WASHINGTON – In response to a draft watchdog report’s claim that a computer system at Spokane’s VA hospital harmed scores of veterans, Secretary of Veterans Affairs Denis McDonough said Wednesday his confidence in the system has been shaken.
The Spokesman-Review reported Sunday that a draft report from the VA Office of Inspector General found 148 cases of harm that resulted from a flaw in the electronic health record system developed by Cerner Corp. since it launched at Mann-Grandstaff VA Medical Center in October 2020. It also revealed that VA safety experts briefed McDonough’s deputy about the harm and warned of ongoing risks in October 2021, months before the secretary told lawmakers in April he wouldn’t continue rolling out the system if those experts determined it presented risks to veterans.
“If I had known what I know today, when I was appearing before Congress, I would have answered those questions differently,” McDonough said Wednesday in response to a question from The Spokesman-Review. He added that he had been in contact with the Office of Inspector General and said, “I’ve definitely gotten smarter on these reports over the course of the last couple of months.”
After The Spokesman-Review notified the VA it had obtained the draft report, the department told the Military Times on Friday it would postpone the Cerner system’s planned launch in the Puget Sound region from Aug. 27 to March 2023. On Tuesday, the VA announced it would delay a planned Saturday rollout in Boise by about a month, until July 23.
In a statement Wednesday, Sen. Jim Risch, R-Idaho, called on the VA to halt the system’s launch at the Boise VA Medical Center and its affiliated clinics in Eastern Oregon and Idaho until all problems are fixed.
“The problems with the Cerner Electronic Health Record system my colleagues and I outlined in our April letter to Secretary McDonough, in addition to new issues that arose this week, still have yet to be resolved,” Risch said, adding that Cerner’s system “should not be implemented at the Boise VA, or any VA location, until the VA can assure us that doing so will not harm our veterans.”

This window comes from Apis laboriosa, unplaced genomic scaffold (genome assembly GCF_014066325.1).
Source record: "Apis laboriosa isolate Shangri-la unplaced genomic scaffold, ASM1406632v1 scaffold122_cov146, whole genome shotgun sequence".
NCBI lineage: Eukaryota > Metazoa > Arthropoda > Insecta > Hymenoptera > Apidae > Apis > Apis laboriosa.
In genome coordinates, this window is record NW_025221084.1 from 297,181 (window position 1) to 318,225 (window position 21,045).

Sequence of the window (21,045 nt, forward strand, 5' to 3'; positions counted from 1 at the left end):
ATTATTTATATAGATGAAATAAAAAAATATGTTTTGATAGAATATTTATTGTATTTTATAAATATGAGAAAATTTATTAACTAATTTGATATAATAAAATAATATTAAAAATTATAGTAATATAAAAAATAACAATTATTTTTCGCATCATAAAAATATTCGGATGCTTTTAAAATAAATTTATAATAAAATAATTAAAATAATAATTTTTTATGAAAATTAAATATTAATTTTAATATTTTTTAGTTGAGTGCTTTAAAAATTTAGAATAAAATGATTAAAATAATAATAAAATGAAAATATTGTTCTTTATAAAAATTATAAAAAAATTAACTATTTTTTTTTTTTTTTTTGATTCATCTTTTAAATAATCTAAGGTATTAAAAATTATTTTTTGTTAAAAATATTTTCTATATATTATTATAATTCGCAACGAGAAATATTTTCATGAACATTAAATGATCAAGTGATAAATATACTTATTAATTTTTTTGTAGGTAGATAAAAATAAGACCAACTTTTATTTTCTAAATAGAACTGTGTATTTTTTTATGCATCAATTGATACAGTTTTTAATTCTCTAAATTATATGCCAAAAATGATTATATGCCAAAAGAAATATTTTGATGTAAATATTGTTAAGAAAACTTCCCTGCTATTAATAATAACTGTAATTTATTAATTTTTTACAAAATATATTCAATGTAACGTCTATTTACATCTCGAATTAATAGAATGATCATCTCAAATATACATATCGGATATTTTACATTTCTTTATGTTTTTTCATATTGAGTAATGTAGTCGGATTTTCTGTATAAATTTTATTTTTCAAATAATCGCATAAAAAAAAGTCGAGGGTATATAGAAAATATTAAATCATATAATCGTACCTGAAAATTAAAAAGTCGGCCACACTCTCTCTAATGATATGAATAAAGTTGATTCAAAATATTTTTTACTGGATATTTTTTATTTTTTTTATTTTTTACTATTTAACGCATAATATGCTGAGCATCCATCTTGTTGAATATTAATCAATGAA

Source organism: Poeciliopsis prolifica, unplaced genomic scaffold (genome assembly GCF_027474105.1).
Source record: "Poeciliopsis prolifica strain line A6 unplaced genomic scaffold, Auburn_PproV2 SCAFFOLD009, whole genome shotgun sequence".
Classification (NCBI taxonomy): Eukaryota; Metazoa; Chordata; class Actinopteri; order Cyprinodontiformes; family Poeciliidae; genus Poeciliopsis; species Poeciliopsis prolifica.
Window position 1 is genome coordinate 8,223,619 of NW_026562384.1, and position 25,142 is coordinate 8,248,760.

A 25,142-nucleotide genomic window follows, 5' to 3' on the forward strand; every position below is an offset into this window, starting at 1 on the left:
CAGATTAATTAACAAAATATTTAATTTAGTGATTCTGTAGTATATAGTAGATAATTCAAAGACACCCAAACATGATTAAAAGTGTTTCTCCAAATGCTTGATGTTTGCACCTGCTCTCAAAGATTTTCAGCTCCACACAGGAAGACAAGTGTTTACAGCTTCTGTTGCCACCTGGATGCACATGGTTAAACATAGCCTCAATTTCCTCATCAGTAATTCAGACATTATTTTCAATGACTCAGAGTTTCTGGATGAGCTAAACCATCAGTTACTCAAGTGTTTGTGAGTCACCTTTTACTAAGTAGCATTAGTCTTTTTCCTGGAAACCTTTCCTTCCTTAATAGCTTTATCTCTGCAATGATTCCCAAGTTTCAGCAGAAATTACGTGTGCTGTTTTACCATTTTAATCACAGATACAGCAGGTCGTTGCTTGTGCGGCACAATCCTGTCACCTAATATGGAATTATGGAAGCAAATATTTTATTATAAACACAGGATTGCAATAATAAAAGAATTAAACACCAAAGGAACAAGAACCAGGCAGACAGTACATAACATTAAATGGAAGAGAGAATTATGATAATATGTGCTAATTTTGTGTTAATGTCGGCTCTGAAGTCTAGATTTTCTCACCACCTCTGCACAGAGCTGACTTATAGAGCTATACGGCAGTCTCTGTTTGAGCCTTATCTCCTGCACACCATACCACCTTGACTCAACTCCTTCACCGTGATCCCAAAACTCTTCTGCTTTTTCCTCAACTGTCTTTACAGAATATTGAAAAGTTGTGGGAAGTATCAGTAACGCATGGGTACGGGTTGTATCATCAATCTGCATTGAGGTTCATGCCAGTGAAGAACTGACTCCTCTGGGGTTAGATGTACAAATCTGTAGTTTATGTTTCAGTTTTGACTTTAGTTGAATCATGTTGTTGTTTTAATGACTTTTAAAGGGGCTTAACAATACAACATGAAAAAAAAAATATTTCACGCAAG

In his monthly briefing with reporters Wednesday, McDonough called patient safety “our No. 1 concern across the board at VA.”
“I do now know that there are instances of patient harm and that there could be a range of factors that contribute to that,” he said, adding that the team of safety experts he deployed to Spokane “at least can’t rule out” that the Cerner system played a role in the harm.
The draft report focuses on a single problem with the system, identified by the VA safety team as a top priority, that prevented orders sent by doctors and nurses from reaching their intended recipients, without alerting the sender to the error. That resulted in thousands of orders getting lost in what clinicians call “the unknown queue,” causing delays in care that worsened health problems and in one case left a veteran on the brink of suicide.
The draft report also mentions that the VA safety team identified at least one case of “catastrophic” harm, defined by the VA as “death or permanent loss of function,” related to a separate problem not detailed in the report. McDonough said he was not aware of any patient dying in connection to the Cerner system, but he declined to address specific cases of harm.
McDonough called communication between the patient safety team and the VA office in charge of implementing the Cerner system “the lifeblood of how we ensure patient safety” and said he believes better communication is occurring since the VA implemented weekly meetings between the two offices earlier this year. The secretary also encouraged clinicians at Mann-Grandstaff and other facilities using the Cerner system to share their feedback with VA leaders, even inviting them to contact him directly.